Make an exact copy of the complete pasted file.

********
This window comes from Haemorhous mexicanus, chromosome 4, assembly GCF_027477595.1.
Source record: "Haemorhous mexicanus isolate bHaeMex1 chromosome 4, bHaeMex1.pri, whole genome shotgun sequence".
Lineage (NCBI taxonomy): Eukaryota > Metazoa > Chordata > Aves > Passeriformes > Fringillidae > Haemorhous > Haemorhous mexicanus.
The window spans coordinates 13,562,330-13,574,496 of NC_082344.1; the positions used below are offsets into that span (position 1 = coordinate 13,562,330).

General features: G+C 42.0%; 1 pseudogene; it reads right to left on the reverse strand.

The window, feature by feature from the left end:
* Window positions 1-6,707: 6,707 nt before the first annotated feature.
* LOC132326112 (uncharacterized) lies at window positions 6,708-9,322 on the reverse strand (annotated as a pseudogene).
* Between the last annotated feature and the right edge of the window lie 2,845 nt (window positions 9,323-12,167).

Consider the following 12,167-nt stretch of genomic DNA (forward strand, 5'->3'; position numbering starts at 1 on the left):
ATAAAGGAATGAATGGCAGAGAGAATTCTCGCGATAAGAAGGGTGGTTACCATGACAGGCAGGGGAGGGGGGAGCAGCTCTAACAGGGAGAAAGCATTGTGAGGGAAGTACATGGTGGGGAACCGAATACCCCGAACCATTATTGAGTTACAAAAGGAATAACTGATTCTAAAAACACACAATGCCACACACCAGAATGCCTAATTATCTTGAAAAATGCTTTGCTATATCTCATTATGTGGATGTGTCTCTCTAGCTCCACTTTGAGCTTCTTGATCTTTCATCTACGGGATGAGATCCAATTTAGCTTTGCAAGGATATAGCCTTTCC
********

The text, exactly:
This window comes from Haemorhous mexicanus, chromosome 4, assembly GCF_027477595.1.
Source record: "Haemorhous mexicanus isolate bHaeMex1 chromosome 4, bHaeMex1.pri, whole genome shotgun sequence".
Lineage (NCBI taxonomy): Eukaryota > Metazoa > Chordata > Aves > Passeriformes > Fringillidae > Haemorhous > Haemorhous mexicanus.
The window spans coordinates 13,562,330-13,574,496 of NC_082344.1; the positions used below are offsets into that span (position 1 = coordinate 13,562,330).

General features: G+C 42.0%; 1 pseudogene; it reads right to left on the reverse strand.

The window, feature by feature from the left end:
* Window positions 1-6,707: 6,707 nt before the first annotated feature.
* LOC132326112 (uncharacterized) lies at window positions 6,708-9,322 on the reverse strand (annotated as a pseudogene).
* Between the last annotated feature and the right edge of the window lie 2,845 nt (window positions 9,323-12,167).

Consider the following 12,167-nt stretch of genomic DNA (forward strand, 5'->3'; position numbering starts at 1 on the left):
ATAAAGGAATGAATGGCAGAGAGAATTCTCGCGATAAGAAGGGTGGTTACCATGACAGGCAGGGGAGGGGGGAGCAGCTCTAACAGGGAGAAAGCATTGTGAGGGAAGTACATGGTGGGGAACCGAATACCCCGAACCATTATTGAGTTACAAAAGGAATAACTGATTCTAAAAACACACAATGCCACACACCAGAATGCCTAATTATCTTGAAAAATGCTTTGCTATATCTCATTATGTGGATGTGTCTCTCTAGCTCCACTTTGAGCTTCTTGATCTTTCATCTACGGGATGAGATCCAATTTAGCTTTGCAAGGATATAGCCTTTCC